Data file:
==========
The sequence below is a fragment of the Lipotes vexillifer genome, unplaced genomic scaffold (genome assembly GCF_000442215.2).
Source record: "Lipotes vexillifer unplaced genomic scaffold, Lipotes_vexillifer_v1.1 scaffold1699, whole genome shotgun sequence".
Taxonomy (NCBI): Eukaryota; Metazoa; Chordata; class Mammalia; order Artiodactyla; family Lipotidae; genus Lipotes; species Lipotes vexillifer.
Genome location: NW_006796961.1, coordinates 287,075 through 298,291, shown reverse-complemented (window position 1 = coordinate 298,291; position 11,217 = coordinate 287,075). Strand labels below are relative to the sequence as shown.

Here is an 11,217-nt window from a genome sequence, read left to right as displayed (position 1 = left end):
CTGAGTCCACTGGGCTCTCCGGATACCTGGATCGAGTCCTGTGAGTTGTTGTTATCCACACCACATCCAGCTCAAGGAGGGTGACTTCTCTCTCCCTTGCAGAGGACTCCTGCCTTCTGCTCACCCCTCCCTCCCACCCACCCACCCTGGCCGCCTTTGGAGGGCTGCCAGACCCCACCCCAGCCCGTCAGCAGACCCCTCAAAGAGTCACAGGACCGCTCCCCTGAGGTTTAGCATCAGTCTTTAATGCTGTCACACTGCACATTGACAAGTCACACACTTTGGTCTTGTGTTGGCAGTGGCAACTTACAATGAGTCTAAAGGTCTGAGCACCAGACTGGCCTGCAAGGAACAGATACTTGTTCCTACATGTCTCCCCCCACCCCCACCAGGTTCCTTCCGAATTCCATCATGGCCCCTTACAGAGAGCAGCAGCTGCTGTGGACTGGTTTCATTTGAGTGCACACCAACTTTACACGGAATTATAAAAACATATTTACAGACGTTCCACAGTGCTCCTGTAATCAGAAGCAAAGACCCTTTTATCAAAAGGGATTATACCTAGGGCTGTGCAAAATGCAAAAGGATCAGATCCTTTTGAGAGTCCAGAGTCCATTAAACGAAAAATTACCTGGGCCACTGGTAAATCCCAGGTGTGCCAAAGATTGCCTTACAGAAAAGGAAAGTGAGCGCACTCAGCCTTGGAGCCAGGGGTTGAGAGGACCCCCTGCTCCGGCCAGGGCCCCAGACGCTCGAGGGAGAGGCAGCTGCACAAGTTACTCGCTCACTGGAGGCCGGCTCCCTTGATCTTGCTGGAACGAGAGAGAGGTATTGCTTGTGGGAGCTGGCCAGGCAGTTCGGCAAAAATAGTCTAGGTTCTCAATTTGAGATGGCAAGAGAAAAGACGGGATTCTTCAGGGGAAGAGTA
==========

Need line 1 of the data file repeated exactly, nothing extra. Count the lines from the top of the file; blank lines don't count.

The sequence below is a fragment of the Lipotes vexillifer genome, unplaced genomic scaffold (genome assembly GCF_000442215.2).